One of the oldest double basses in the world has a rich musical history filled with ghost stories, international fame, an airplane accident and most recently, a six-week visit to BYU.
Its previous owners are known as champions of contemporary music and builders of musical culture. It’s known as the Karr-Koussevitzky double bass.
“To have the Koussevitzky bass come to BYU makes me feel like my music experience has come full circle,” said Christian Hales, a sophomore in string bass performance. “It’s almost a spiritual experience for me to feel the connection to an artist that shaped so much of my musical life.”
The instrument was used this past October by world-renowned double bassist Boguslaw Furtok in a recital in the Madsen Recital Hall in the Harris Fine Arts Center, following a lengthy process of ensuring its arrival.
Boguslaw had never been to the United States before his visit to BYU and was planning to travel without his own bass. He contacted his friend, BYU professor Eric Hansen, for help in finding a suitable and worthy bass to perform on.
“He told me that he’s never played a recital in his life on a bass that isn’t his own, [that] this would be his first time,” said Hansen, professor of double bass. “He was concerned about the quality of the bass, as was I – he’s one of the best in the world. A day after a phone conversation with Bogus in June, a light bulb went off, and I began to wonder. . . .”
Hansen made some phone calls to the director of the International Society of Bassists in Dallas, and was able to arrange to have the Koussevitzky bass come for a residency at BYU under one condition: that he pick it up and personally transport it by car from its home in New Mexico at Robertson and Sons Violins, one of the most prestigious stringed instruments shops in the U.S.
“I was just ecstatic,” Hansen said. “I immediately emailed Boguslaw and said, ‘I have some exciting news, when can you Skype?’ I wanted to see his face when he heard. He reaction was really fun: immediate confusion like ‘Did you just say the Karr-Koussevitsky bass?’ and then playful disbelief like I was pulling his leg. It was great!”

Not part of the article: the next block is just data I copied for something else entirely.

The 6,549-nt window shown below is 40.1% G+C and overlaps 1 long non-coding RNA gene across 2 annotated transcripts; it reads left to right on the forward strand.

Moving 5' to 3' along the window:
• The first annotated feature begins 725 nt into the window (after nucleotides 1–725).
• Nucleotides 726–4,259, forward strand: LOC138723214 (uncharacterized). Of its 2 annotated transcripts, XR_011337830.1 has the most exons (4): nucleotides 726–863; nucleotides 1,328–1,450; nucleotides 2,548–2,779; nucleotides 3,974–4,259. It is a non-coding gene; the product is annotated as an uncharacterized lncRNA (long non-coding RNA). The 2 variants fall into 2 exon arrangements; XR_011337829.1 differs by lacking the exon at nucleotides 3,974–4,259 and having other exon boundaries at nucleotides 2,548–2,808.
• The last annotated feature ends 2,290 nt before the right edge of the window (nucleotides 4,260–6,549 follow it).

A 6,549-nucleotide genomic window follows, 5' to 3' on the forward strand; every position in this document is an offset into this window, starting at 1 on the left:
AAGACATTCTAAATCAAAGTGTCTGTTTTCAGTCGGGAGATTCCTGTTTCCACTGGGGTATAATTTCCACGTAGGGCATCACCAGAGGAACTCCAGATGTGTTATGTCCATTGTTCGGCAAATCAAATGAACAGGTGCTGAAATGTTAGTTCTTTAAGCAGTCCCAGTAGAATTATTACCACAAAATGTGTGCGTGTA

Boguslaw wasn’t the only one who learned his way around the Karr-Koussevitzky bass during its six-week residency at BYU. Students came in the early hours of the morning and stayed late at night for a chance to play the iconic instrument. Former students returned to BYU to take pictures with it, and members of the community visited to take a look.
For over a century it was believed the double bass was made in the year 1611, but recent analysis of the wood has placed it closer to the mid-1800s. Serge Koussevitzky, best known for his tenure as the Boston Symphony Orchestra director, made the bass famous after immigrating to the United States. A 1929 recording of Koussevitzky playing the double bass can be found here .
“Sergei Koussevitzky had died in 1951, and in 1959 his widow attended a New York concert of a budding new double bass talent, Gary Karr,” Hales explained. “During the recital, she reported seeing the ghost of her husband embracing the performer and took it as a sign that she was to bequeath the bass to this young man.”
In 2004, Karr donated the bass to the International Society of Bassists – an organization he founded in 1967 – after touring, performing and recording with the instrument for more than four decades.
Ironically, Furtok first saw this famous bass in the hands of Gary Karr as a teenager in Poland in the late 1970s. Karr was touring Europe and a young Furtok saw a broadcast of Karr’s concert in Posnan.
According to Hansen, during his visit to BYU Furtok acknowledged how special it was “to come full circle” by performing in the U.S. on the very instrument that he had seen Gary Karr playing on TV in Poland so many years ago.
The bass’s visit to BYU generated additional local interest with several of Hansen’s colleagues, and over the next three months it will spend time at the University of Utah, Utah State and BYU-Idaho.
“The most satisfying thing to me is that, through the great support from the [BYU] School of Music, my students get to have such a singular and memorable experience as this,” Hansen said. “Years down the road they’ll all look back at their pictures with the Koussevitzky bass and say ‘Wow, I was playing it!’”